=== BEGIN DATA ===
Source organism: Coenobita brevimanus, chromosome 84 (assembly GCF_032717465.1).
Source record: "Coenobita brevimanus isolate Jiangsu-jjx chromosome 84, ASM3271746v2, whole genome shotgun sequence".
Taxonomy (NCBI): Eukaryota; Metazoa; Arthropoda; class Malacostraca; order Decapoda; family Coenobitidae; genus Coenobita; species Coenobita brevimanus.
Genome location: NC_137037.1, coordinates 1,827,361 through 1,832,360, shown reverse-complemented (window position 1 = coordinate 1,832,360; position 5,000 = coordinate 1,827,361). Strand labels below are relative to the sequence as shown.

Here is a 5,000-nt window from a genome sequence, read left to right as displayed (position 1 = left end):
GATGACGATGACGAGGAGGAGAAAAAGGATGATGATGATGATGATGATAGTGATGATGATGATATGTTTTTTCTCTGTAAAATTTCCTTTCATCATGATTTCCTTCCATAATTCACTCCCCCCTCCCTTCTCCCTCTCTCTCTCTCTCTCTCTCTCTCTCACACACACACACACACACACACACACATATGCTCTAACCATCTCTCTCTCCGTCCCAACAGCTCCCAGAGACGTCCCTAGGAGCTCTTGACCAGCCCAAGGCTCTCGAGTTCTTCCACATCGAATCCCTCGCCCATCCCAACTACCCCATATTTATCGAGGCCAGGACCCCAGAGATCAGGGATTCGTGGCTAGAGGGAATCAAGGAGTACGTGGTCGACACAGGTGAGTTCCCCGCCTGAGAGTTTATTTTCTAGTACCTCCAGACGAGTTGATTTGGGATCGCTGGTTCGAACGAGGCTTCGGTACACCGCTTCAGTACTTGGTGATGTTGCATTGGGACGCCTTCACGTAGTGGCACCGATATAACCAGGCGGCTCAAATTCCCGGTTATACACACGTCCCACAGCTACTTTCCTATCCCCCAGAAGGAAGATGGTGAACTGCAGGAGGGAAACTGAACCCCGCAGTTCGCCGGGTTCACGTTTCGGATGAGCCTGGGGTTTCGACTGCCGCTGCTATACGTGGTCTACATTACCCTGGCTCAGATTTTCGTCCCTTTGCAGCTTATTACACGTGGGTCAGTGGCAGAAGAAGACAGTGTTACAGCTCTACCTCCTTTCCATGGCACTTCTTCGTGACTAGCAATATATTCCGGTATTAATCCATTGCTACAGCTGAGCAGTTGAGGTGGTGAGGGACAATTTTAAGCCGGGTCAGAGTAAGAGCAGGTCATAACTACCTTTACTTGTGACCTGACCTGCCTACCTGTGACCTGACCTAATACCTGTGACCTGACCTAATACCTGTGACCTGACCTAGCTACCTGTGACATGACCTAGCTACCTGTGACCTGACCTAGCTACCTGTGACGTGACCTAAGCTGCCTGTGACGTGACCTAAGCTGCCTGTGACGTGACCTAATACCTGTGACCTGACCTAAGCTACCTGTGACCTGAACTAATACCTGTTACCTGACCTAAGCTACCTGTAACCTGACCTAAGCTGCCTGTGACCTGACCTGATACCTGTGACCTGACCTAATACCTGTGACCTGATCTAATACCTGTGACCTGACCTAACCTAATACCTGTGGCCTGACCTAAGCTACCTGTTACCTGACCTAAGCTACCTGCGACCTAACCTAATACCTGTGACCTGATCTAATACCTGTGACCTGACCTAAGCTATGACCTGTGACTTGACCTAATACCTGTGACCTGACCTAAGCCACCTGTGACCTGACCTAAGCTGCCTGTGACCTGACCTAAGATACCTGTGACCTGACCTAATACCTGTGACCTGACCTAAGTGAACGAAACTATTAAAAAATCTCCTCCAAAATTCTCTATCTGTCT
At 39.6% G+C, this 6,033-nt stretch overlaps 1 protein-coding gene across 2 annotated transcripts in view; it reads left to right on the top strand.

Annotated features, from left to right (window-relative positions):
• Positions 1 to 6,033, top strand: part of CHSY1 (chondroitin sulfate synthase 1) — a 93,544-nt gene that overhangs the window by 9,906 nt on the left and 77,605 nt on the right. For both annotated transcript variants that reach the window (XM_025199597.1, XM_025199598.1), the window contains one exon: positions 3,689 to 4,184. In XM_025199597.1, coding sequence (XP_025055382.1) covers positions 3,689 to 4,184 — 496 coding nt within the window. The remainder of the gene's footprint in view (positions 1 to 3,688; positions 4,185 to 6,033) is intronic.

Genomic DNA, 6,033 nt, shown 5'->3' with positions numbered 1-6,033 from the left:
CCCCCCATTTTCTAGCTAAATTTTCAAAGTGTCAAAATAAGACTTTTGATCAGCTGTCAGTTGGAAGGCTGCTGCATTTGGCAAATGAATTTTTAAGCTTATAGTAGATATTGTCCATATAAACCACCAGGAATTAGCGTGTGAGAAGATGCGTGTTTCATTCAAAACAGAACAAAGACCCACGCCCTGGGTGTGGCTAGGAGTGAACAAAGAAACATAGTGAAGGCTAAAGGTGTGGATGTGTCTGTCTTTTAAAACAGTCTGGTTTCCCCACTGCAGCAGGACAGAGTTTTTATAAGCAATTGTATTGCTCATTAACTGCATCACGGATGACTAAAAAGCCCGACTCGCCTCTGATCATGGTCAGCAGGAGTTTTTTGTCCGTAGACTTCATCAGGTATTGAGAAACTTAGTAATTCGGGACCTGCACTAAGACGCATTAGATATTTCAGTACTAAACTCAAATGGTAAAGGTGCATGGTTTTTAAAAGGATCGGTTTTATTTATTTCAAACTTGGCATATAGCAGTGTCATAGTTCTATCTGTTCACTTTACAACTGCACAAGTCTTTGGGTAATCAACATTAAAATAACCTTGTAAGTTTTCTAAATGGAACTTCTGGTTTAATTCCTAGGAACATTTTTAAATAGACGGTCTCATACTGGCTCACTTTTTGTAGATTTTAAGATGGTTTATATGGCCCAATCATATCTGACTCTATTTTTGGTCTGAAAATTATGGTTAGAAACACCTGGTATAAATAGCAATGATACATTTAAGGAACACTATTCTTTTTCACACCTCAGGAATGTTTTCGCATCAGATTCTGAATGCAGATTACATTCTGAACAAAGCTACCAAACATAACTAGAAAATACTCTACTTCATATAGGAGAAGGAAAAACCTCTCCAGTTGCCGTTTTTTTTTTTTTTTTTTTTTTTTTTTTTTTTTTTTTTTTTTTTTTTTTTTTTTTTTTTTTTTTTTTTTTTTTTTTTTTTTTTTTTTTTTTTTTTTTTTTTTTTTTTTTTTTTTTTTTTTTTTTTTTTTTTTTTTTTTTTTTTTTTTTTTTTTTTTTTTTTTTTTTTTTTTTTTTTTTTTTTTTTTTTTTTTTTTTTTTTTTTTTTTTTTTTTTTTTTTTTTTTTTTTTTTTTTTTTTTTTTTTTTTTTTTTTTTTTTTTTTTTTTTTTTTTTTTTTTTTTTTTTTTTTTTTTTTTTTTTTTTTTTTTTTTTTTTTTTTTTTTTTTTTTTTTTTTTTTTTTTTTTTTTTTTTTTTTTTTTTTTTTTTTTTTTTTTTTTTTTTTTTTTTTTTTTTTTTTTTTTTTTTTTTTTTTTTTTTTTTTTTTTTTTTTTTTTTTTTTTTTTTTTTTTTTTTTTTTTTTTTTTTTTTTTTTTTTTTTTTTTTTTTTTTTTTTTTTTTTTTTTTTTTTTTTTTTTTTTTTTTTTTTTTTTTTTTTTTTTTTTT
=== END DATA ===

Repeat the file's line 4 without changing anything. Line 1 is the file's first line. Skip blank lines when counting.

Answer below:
Genome location: NC_137037.1, coordinates 1,827,361 through 1,832,360, shown reverse-complemented (window position 1 = coordinate 1,832,360; position 5,000 = coordinate 1,827,361). Strand labels below are relative to the sequence as shown.